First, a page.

Billy tells me that he’s tired of the way “the disease of addiction,” as he puts it, is criminalized. “The way we’re doing things now is cultivating addiction, not addressing it.” He looks anxiously at his phone. “Not too many nice days left before snow comes.” He looks around the room and says, “All this hurts the community.”

Billy’s life since I first met him underscores this—he rolls a rock uphill, only to have it roll back down again. After treatment, as part of his probation, Billy had to go to “day reporting,” a program for adults on probation that requires attending a Monday–Friday, nine-to-five program rather than having weekly check-ins with probation officers. Like drug courts, day reporting is a holistic approach, an alternative to traditional probation that offers a packed schedule of GED, parenting, mental health, trauma awareness, art, writing, and recovery classes. Licking County’s day reporting program began in November 2017.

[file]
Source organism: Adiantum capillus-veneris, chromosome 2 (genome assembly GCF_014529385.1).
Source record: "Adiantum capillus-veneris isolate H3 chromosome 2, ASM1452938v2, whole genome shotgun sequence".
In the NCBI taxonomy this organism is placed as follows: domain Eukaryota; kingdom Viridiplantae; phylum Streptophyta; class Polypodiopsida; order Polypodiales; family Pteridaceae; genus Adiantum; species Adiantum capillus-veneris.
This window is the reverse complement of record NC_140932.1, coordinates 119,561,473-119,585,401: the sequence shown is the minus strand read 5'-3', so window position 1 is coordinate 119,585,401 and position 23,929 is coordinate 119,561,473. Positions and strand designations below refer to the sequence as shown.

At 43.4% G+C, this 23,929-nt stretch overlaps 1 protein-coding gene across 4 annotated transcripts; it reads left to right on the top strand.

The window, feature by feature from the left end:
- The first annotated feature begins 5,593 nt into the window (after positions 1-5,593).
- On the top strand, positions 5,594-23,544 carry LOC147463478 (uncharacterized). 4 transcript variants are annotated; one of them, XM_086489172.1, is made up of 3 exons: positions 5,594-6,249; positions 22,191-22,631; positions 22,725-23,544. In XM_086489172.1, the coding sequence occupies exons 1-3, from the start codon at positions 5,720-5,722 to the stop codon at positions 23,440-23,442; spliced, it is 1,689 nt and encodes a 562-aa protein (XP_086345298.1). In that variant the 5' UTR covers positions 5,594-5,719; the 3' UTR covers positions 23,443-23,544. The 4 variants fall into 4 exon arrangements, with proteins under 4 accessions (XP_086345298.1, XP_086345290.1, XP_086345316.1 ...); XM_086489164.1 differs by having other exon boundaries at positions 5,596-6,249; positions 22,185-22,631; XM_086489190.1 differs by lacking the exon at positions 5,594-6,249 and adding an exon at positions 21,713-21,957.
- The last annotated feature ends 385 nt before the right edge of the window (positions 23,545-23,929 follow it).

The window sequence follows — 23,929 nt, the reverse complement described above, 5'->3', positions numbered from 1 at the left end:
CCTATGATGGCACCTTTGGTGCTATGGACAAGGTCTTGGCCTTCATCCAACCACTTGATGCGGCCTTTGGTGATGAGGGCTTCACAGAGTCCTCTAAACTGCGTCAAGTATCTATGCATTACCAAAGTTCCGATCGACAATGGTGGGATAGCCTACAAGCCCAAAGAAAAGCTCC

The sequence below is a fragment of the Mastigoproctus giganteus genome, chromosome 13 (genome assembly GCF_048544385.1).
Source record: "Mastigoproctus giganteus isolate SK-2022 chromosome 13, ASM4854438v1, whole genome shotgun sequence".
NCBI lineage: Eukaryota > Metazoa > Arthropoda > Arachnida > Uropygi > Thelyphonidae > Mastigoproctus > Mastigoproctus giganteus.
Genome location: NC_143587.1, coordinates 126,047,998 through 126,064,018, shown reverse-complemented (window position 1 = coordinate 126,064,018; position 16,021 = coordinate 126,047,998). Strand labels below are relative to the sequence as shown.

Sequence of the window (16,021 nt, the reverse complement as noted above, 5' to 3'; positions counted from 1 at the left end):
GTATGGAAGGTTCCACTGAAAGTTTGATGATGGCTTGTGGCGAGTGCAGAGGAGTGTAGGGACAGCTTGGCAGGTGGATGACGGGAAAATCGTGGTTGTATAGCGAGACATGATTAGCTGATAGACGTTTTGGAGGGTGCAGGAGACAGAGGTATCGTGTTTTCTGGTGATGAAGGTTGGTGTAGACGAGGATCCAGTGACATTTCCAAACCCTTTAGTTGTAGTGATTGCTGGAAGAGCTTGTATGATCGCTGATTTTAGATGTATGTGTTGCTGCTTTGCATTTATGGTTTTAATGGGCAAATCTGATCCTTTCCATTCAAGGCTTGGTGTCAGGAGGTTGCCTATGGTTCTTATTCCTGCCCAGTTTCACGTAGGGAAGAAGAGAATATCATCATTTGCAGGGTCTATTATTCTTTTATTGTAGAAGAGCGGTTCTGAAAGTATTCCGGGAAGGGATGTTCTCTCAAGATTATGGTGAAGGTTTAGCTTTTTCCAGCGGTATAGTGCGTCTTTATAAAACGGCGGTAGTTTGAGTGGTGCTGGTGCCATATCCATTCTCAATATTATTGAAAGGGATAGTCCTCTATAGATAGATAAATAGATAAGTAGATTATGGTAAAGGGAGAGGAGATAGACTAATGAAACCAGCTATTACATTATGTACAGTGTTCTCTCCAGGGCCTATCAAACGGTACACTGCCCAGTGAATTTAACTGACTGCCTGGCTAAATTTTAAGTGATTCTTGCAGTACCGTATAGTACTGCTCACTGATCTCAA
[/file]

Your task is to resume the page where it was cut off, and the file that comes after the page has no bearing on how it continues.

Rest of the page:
The research findings on these programs are mixed. A study of day reporting in Allegheny County, Pennsylvania found that the program saved the county money and that participants had lower recidivism rates than those in traditional programs. The study also found that the program was most effective for high- to medium-risk participants. A study in New Jersey, however, found that participants in a day reporting program there were more likely to be arrested and convicted than the control group.

Billy saw the program as just another step toward moving on with his life—it was also an opportunity to talk to people about harm reduction and necessary policy changes. When he graduated from the program—always a festive event to which those graduating invite friends and family—that’s just what he talked about: the work he has been doing with Harm Reduction Ohio and how that gives him meaning. He also talked about learning to appreciate the daily rituals of life. How his son let him get up with his granddaughter recently, how he fed her and enjoyed being with her. He has, he said, been practicing patience.